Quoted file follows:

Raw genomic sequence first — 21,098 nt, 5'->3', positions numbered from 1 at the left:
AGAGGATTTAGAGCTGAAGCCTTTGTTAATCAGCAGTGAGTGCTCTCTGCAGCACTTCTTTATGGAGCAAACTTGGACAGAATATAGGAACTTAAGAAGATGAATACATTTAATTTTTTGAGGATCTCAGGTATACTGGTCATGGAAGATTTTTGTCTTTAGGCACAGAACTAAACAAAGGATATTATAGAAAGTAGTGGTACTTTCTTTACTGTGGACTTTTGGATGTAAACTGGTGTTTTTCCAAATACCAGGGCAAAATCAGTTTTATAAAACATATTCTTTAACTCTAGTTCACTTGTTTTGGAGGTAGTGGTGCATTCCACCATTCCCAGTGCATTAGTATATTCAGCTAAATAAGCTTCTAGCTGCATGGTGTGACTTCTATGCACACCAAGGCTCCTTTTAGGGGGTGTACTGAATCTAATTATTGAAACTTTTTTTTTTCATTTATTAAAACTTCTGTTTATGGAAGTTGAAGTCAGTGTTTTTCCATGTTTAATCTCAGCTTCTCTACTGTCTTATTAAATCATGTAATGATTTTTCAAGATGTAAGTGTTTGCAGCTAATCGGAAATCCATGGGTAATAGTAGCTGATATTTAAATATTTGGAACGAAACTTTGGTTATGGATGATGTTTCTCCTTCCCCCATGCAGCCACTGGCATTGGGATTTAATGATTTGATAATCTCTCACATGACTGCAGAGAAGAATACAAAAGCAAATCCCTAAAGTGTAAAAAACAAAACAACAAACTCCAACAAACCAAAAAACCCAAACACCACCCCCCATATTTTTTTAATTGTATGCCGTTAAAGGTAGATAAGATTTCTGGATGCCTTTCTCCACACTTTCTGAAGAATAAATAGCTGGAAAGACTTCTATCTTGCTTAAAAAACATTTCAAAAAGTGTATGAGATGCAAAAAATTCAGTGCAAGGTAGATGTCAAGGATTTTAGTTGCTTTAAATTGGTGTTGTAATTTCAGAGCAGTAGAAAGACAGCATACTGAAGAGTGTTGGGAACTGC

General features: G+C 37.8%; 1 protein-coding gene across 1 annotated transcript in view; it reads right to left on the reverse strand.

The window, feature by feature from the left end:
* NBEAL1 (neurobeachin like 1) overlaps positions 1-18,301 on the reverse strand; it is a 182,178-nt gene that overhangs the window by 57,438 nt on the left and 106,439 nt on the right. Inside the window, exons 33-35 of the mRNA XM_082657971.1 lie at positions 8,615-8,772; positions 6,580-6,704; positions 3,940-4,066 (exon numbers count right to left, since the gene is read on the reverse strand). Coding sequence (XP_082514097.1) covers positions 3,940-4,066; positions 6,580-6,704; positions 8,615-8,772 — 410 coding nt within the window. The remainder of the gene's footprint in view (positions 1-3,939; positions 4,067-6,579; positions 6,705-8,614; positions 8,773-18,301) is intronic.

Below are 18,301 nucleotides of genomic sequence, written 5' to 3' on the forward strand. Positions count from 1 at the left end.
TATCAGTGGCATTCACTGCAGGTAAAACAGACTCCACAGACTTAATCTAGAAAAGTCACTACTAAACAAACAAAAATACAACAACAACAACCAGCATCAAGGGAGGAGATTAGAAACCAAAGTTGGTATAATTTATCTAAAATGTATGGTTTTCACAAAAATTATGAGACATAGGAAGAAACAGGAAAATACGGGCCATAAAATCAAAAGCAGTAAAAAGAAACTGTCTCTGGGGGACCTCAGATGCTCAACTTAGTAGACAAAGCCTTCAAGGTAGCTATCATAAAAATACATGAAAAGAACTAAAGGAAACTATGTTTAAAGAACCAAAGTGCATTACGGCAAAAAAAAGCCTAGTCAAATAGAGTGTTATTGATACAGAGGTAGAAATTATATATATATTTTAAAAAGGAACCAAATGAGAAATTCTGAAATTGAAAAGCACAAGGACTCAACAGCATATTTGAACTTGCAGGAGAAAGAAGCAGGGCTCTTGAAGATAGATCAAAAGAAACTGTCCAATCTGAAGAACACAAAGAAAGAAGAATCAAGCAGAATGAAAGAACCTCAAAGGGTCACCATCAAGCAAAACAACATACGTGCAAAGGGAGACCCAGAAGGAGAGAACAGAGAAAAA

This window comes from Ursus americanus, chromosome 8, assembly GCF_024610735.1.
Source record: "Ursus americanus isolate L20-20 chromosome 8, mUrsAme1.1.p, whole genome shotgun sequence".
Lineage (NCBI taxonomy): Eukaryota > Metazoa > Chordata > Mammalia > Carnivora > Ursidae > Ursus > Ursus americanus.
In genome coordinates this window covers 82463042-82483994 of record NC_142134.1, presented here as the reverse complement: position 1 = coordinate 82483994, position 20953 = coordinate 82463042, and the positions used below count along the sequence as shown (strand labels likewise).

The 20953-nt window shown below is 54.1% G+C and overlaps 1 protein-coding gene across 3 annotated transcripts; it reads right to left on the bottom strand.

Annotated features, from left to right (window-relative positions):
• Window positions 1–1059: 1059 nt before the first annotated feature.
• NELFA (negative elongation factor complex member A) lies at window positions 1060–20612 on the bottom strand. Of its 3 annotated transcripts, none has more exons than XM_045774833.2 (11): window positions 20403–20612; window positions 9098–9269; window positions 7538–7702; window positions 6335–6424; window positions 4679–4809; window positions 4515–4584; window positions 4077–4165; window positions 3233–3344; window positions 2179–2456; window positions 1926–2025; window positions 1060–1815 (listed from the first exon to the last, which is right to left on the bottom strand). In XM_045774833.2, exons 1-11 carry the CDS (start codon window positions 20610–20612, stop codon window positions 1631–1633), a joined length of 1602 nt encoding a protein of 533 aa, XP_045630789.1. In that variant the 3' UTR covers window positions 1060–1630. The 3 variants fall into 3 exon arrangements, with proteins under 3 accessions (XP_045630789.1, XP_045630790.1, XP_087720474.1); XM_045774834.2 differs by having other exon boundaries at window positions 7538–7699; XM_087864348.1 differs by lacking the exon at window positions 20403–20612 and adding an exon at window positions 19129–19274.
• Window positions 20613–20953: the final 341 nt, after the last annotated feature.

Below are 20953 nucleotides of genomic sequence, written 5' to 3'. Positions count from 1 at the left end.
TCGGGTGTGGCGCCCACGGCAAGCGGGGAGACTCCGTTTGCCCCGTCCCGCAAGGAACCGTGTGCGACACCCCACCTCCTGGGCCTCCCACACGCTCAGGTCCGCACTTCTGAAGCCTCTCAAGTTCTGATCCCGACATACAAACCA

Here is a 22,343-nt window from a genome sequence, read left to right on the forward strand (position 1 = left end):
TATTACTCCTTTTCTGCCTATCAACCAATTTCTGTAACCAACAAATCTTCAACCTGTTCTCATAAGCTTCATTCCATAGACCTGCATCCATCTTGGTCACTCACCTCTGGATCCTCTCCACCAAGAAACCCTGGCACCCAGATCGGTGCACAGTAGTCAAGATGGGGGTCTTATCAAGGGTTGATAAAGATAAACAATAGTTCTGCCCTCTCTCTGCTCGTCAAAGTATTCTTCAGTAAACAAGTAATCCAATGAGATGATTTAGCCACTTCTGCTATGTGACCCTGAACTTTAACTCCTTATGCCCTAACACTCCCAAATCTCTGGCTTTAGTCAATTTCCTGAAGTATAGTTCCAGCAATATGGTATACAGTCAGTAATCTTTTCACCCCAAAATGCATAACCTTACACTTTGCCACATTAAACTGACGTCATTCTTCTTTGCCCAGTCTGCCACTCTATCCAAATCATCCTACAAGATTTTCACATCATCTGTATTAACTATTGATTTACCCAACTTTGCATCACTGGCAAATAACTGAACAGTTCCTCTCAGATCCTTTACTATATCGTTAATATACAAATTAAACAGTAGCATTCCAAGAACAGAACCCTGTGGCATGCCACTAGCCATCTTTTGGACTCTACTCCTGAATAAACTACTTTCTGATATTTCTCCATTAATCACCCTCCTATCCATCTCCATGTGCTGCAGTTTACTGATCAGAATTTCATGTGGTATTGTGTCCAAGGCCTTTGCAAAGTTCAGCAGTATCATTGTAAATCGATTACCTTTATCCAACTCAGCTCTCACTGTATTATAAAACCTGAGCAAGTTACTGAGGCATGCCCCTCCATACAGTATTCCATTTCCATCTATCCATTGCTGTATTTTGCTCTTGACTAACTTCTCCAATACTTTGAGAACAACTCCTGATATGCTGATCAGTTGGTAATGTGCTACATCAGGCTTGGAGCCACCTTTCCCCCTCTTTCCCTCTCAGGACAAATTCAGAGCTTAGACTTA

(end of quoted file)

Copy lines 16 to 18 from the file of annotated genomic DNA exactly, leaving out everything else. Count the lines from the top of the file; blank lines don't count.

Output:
• Window positions 20613–20953: the final 341 nt, after the last annotated feature.

Below are 20953 nucleotides of genomic sequence, written 5' to 3'. Positions count from 1 at the left end.
TCGGGTGTGGCGCCCACGGCAAGCGGGGAGACTCCGTTTGCCCCGTCCCGCAAGGAACCGTGTGCGACACCCCACCTCCTGGGCCTCCCACACGCTCAGGTCCGCACTTCTGAAGCCTCTCAAGTTCTGATCCCGACATACAAACCA